My serviceberry is 10 years old and the bark is pealing on the old growth. Although some of the branches have died it still has lots of green leaves on the remaining branches and also has new growth from runners.
I am not sure what might be causing the bark to peel on your serviceberry tree. Serviceberry trees, Amelanchier canadensis, are in the rose family and so suffer from the same type of problems as roses do – Japanese beetles, spider mites, aphids, leaf miners, powdery mildew, rust and leaf spot. No bark problems mentioned there.
You say bark peeling, but do you mean bark splitting? The following situation happens most easily on thin-barked trees, which describes the serviceberry. Bark-splitting is thought to result from very cold temperatures on sunny winter days and is often associated with southwest exposure. On bright sunny days the southwest side of the tree heats up, absorbing the heat of the sun. When the sun sets or goes behind a cloud, there is a sudden freezing of the warm tissue. This sun scald results in the death of the exposed bark. I don’t know enough about your situation to confidently say this has happened. From your description, it seems that the rest of the tree is quite healthy. I would prune off the dead or damaged branches and work hard to make sure the serviceberry is as healthy as possible.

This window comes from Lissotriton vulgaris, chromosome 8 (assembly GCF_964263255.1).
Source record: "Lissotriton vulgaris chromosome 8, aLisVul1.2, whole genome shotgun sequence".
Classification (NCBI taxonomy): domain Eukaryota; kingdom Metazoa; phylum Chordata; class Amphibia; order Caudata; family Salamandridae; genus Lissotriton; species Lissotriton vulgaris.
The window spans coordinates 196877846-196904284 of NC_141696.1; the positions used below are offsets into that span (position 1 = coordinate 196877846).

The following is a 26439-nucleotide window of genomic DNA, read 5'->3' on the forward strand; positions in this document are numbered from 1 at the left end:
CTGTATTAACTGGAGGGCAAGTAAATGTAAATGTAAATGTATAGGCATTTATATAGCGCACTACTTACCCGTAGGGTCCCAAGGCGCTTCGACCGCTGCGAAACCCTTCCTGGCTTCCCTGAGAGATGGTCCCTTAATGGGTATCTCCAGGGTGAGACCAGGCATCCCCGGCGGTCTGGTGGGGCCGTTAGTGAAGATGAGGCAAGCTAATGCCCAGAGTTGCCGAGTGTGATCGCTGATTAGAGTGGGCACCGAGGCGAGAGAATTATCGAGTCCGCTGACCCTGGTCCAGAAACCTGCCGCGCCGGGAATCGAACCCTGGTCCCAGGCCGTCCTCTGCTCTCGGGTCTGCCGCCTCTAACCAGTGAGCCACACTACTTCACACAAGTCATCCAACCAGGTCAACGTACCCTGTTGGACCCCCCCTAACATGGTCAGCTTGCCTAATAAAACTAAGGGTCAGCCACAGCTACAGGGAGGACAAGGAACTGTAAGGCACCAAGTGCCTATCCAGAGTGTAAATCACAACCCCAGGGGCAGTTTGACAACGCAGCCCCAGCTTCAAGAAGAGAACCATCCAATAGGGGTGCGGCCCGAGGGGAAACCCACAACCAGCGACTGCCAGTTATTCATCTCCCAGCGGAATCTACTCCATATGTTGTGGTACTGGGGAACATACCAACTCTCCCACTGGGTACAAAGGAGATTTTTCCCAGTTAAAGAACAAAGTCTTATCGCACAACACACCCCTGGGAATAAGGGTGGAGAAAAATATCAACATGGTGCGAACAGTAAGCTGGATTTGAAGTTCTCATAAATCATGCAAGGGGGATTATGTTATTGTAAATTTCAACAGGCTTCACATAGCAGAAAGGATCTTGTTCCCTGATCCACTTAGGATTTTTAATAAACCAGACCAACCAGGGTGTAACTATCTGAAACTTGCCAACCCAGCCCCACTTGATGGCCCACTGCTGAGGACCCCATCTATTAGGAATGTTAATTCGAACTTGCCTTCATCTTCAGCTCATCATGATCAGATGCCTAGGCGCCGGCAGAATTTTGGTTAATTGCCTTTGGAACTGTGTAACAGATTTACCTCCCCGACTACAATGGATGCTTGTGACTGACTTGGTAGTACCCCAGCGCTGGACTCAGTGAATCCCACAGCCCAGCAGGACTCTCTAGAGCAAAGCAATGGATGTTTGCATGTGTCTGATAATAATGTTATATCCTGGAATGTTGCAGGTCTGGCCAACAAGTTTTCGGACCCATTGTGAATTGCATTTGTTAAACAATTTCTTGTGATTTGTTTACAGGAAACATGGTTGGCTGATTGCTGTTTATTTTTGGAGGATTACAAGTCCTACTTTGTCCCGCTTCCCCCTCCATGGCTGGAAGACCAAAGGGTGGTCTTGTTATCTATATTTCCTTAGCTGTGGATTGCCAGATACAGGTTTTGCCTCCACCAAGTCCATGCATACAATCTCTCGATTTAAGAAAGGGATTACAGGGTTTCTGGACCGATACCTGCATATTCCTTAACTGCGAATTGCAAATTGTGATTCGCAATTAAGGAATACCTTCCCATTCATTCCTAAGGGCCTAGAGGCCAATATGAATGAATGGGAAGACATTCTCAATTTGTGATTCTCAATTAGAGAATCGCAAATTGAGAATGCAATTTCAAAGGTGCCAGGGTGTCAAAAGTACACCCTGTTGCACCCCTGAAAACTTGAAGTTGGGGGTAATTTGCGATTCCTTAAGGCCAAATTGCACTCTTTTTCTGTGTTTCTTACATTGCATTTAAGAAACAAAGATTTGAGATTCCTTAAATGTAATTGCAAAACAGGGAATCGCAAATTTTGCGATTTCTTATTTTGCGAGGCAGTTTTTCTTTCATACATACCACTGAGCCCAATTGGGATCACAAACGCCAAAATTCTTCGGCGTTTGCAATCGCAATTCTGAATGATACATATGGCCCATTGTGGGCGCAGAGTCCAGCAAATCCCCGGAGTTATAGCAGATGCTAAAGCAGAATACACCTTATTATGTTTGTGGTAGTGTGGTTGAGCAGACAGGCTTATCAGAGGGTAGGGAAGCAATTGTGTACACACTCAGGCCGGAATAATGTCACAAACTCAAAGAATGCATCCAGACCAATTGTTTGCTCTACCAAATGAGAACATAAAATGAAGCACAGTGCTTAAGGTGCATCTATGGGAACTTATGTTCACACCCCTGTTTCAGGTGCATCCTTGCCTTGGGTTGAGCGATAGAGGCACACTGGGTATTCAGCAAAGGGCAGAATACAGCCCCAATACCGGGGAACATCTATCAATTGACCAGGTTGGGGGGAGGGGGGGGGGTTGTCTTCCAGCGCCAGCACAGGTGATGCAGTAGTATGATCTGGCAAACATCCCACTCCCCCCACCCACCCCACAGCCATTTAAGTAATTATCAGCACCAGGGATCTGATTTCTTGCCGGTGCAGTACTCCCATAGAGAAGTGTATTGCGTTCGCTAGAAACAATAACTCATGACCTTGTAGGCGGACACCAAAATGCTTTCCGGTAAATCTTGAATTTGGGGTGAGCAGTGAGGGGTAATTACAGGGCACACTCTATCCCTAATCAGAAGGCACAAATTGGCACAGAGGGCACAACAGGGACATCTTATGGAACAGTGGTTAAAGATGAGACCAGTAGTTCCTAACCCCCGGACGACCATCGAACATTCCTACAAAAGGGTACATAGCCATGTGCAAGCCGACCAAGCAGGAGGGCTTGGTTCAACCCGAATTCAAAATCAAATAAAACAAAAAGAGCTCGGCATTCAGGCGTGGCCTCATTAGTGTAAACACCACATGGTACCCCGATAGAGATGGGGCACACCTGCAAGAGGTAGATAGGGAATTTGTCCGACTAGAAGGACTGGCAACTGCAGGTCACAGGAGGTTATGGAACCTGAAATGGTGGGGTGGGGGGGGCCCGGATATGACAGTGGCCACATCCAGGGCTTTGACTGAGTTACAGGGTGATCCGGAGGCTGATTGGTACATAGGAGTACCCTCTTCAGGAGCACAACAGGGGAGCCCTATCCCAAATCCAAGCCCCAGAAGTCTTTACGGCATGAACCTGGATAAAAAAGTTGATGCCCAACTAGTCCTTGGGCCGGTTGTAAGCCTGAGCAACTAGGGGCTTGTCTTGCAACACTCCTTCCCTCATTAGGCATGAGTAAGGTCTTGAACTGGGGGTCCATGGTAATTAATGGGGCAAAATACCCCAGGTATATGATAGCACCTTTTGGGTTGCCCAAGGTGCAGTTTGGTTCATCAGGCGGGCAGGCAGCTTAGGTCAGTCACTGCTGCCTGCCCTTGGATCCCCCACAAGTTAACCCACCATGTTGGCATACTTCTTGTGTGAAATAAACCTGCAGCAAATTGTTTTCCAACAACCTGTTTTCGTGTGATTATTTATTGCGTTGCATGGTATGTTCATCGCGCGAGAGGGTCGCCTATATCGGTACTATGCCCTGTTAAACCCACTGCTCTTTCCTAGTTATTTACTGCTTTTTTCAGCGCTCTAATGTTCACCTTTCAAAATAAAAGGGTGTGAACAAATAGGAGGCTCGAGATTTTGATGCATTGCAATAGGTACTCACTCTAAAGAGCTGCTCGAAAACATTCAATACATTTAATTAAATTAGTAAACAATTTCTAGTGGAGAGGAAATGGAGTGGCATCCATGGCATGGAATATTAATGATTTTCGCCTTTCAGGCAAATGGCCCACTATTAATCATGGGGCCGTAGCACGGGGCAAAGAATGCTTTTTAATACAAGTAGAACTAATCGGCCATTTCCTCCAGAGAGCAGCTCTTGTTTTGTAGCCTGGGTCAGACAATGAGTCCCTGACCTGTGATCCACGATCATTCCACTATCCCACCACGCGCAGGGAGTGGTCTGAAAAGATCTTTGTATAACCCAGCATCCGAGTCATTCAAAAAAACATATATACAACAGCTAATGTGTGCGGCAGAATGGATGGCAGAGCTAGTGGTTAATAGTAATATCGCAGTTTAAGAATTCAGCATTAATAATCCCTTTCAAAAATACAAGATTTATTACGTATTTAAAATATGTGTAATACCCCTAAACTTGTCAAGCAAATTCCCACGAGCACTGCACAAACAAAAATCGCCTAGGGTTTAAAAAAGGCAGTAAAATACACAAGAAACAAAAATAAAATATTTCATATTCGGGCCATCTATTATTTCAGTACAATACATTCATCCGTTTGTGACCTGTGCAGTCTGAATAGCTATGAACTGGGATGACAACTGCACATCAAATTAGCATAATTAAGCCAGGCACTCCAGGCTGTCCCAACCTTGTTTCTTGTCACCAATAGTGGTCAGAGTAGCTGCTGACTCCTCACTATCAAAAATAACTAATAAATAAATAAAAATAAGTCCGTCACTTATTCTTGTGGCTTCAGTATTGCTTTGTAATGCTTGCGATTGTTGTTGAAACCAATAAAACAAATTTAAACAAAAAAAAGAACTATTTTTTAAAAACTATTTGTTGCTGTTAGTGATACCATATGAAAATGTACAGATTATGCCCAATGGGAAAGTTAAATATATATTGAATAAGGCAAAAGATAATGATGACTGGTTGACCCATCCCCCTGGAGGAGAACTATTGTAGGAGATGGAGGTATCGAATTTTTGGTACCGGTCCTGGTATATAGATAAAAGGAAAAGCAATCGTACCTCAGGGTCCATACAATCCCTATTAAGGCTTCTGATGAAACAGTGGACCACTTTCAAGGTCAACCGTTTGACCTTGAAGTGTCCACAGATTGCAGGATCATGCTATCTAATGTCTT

They will grow in full sun and part shade, but will flower and fruit better in full sun. They also perform best in soil that is lighter and not loaded with clay. Serviceberries like to be kept consistently moist but not saturated. A 2-inch layer of mulch around the plant will help with moisture retention. Do not allow the mulch to touch the trunk of the tree.
If you continue having issues you can send in a photo to Toronto Master Gardeners to help with identifying the problem.